Inflective vs. Reflexive Health Insurance Innovation

3962189473d062fdc76ce9a07cbe89fd?s=47 Shahid N. Shah
January 16, 2017

Inflective vs. Reflexive Health Insurance Innovation

Presented at January 2017 Health Insurance Innovation Summit. Video is available at https://www.youtube.com/watch?v=4vKR_4ddXic

3962189473d062fdc76ce9a07cbe89fd?s=128

Shahid N. Shah

January 16, 2017
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  1. Inflective vs. Reflexive Innovation in the Health Insurance Industry By

    Shahid N. Shah Entrepreneur-in-Residence, AHIP Innovation Lab Chairman, Netspective Communications
  2. @ShahidNShah 2 www.netspective.com Who is Shahid? • Technology Strategist and

    Entrepreneur in Residence (EiR) for AHIP’s Innovation Lab • Chairman of the Board of Netspective Communications, Publisher at Netspective Media and serial entrepreneur. • Angel investor, board member, in several digital health and Internet startups. • 25 years of software engineering and multi-site healthcare system deployment experience in Fortune 50 and public sector (Fed 100 winner). • 15 years of healthcare IT and medical devices experience (blog at http://healthcareguy.com) • 15 years of technology management experience (government, non-profit, commercial) Engineer, strategist, entrepreneur, investor, author, and journalist
  3. 3 www.netspective.com There will be no disruption of the healthcare

    “industry”. But small portions can be impacted. Positively.
  4. @ShahidNShah 4 www.netspective.com Why is disruption in healthcare so hard?

    This is $1 Trillion and the Healthcare Market is three times this size This is $1 Billion
  5. “What's not going to change in the next 10 years?”

    Jeff Bezos
  6. What's not going to change in healthcare? Do no harm,

    safety first, and reliability effect on standard of care Statutory cruft & regulatory burdens increase over time Government as dominant purchaser Outcomes based payments intermediation & pricing pressure Eminence & consensus driven decisions as collaboration increases Increased use of alternate sites of care
  7. @ShahidNShah 7 www.netspective.com Inflective vs. Reflexive Innovation “we need uberization

    of healthcare” “we need to disrupt healthcare” “how would elimination of co-pays increase utilization?” “how can improving provider affinity increase member satisfaction?” “we need to buy more digital health tools” “how can we pay non-clinicians to handle more patient-facing tasks?”
  8. 8 www.netspective.com http://www.stripes.com/va-nurse-practitioners-nationwide-no-longer-need-physician-supervision-1.445862

  9. 9 www.netspective.com Source: Optum “Member Centricity” vs. “Provider Affinity” for

    consumer engagement Which one is driving demand for innovation versus responding to existing supply? Each member population requires different engagement techniques at various times. But is engagement with plan more important than intermediated engagement with provider? Picking the wrong channel creates confusion and reduces engagement. But, how important is all this compared to provider affinity associated with choices members make?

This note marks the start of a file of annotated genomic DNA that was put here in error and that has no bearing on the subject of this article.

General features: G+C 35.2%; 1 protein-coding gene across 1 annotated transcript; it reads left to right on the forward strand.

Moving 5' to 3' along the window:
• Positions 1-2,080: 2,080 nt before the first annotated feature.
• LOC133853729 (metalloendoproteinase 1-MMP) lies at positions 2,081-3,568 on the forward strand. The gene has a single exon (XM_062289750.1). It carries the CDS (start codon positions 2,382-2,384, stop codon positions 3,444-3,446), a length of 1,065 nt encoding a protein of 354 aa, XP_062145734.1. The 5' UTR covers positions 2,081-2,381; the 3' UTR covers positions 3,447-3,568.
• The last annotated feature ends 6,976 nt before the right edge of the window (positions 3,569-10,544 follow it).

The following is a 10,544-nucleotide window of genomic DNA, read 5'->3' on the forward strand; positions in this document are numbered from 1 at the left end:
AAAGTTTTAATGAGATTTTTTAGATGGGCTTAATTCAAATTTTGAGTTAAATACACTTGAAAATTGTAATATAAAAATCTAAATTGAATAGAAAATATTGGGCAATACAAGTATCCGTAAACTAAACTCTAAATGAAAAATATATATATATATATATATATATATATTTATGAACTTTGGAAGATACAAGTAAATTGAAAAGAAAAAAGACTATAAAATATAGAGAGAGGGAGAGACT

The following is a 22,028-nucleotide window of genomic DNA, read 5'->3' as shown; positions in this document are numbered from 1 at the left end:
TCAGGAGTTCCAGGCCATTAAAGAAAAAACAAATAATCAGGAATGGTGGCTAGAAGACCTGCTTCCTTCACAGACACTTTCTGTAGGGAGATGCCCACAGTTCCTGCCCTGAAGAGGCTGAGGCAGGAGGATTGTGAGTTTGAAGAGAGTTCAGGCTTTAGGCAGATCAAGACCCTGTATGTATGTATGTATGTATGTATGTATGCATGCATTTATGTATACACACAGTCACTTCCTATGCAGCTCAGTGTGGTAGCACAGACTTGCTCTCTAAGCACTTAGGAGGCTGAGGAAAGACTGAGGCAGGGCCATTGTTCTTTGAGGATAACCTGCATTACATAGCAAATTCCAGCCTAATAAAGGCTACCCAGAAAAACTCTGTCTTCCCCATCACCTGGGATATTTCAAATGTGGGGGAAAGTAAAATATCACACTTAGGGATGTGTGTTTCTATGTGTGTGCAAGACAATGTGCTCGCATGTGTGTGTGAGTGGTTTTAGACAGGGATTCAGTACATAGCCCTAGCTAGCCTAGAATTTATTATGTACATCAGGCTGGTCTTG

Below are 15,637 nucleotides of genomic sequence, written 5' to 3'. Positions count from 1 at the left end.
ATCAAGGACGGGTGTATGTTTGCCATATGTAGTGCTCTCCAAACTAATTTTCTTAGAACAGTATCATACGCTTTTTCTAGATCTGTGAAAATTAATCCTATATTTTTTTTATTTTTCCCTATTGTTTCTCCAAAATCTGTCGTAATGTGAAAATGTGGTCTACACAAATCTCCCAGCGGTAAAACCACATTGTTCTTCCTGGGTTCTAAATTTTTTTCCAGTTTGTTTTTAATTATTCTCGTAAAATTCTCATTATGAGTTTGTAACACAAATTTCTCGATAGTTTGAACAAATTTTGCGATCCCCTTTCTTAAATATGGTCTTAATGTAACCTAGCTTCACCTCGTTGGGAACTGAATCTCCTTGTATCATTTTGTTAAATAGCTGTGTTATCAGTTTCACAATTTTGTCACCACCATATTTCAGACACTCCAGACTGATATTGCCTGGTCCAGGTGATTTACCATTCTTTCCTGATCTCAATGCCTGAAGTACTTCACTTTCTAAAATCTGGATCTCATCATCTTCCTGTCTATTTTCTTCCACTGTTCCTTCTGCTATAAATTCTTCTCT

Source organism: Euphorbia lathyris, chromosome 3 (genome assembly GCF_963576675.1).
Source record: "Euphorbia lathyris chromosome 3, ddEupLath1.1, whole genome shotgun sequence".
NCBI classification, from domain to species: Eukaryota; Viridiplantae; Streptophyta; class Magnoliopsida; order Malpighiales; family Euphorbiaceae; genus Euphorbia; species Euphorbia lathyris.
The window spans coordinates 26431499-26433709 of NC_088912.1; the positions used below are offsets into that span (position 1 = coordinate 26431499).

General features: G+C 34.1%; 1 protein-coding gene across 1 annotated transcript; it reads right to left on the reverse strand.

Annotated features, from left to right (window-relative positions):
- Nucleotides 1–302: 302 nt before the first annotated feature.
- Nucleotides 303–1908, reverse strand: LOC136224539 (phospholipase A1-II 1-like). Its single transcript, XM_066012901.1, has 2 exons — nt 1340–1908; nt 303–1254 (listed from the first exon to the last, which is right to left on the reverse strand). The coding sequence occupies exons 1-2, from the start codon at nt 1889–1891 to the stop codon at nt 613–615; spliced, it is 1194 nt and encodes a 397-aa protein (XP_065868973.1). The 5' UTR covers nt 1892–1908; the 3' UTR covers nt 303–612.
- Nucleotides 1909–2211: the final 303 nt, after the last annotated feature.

10. @ShahidNShah 10 www.netspective.com What’s an innovators job? Solution Miner? Installer?

    Integrator? Enabler? Optimizer? ?
  11. An innovator’s primary job is to define desired outcomes tied

    to inflection points Focus on your “needs” not vendor or supplier “solutions”
  12. “If I had an hour to solve a problem, I’d

    spend 55 minutes thinking about the problem and 5 minutes thinking about solutions.” “Stay away from negative people. They have a problem for every solution.” Albert Einstein
  13. Shahid’s “how to be an inflective innovator” formula IL =

    SQ Kc + Spj + C2 + (a)Ti 2 + Rpfu + Ewo
  14. How leaders can use the formula to influence demand though

    inflective innovation IL → Inflective innovation leadership score = (target a large number greater than 1) • Kc → inquisitive knowledge of outcomes led by curiosity about why things are the way they are + • Spj → visionary outcomes strategy informed by problems to be solved and jobs to be done + • C2 → communication & coordination of desired and expected outcomes + • (a)Ti 2 → application of actionable transformative technology fully integrated into complex workflows + • Rpfu → understanding performance, financial, and utilization risk (shared, one-sided, two-sided) • Ewo → execution through workforce optimization • SQ → status quo is a constant, the size of which depends upon your organization. It means do no harm, focus on patient safety, reliability, intermediation, & maintain eminence and consensus based decision making IL = SQ Kc + Spj + C2 + (a)Ti 2 + Rpfu + Ewo
  15. @ShahidNShah 15 www.netspective.com Innovators define desired outcomes Understand management objectives

    based on desired outcomes Consider using Objectives and Key Results (OKRs) framework for defining outcomes Understand problems to be solved (PTBSs) For each PTBS, understand Jobs to be Done (JTBDs) and journey mapping (JM) Figure out how to model the PTBSs and JTBDs in simple spreadsheets or real simulations Eliminate as many JTBDs as possible through policy or process redesign For JTBDs remaining which cannot be removed (regulatory, statutory, business model, etc.) list remaining PTBSs Find or create solutions, based on remaining PTBSs, JTBDs, and JMs Test your hypotheses against the models and simulations and keep what’s evidence driven These are your “stated needs” (which you’ll use to influence demand)
  16. @ShahidNShah 16 www.netspective.com Health Behaviors Clinical Care Social & Economic

    Factors Physical Environment 30% 20% 40% 10% Access to Care Quality of Care Education Employment Income Family/Social Support Community Safety Air & Water Quality Housing & Transit Source: RWJF/UWPHI. Genetics Diet & Exercise Tobacco Use Alcohol & Drug Use Sexual Activity Sleep Inflective innovation outcomes drivers
  17. @ShahidNShah 17 www.netspective.com Vector 2: Evidence-Based Decisions Vector 3: B2C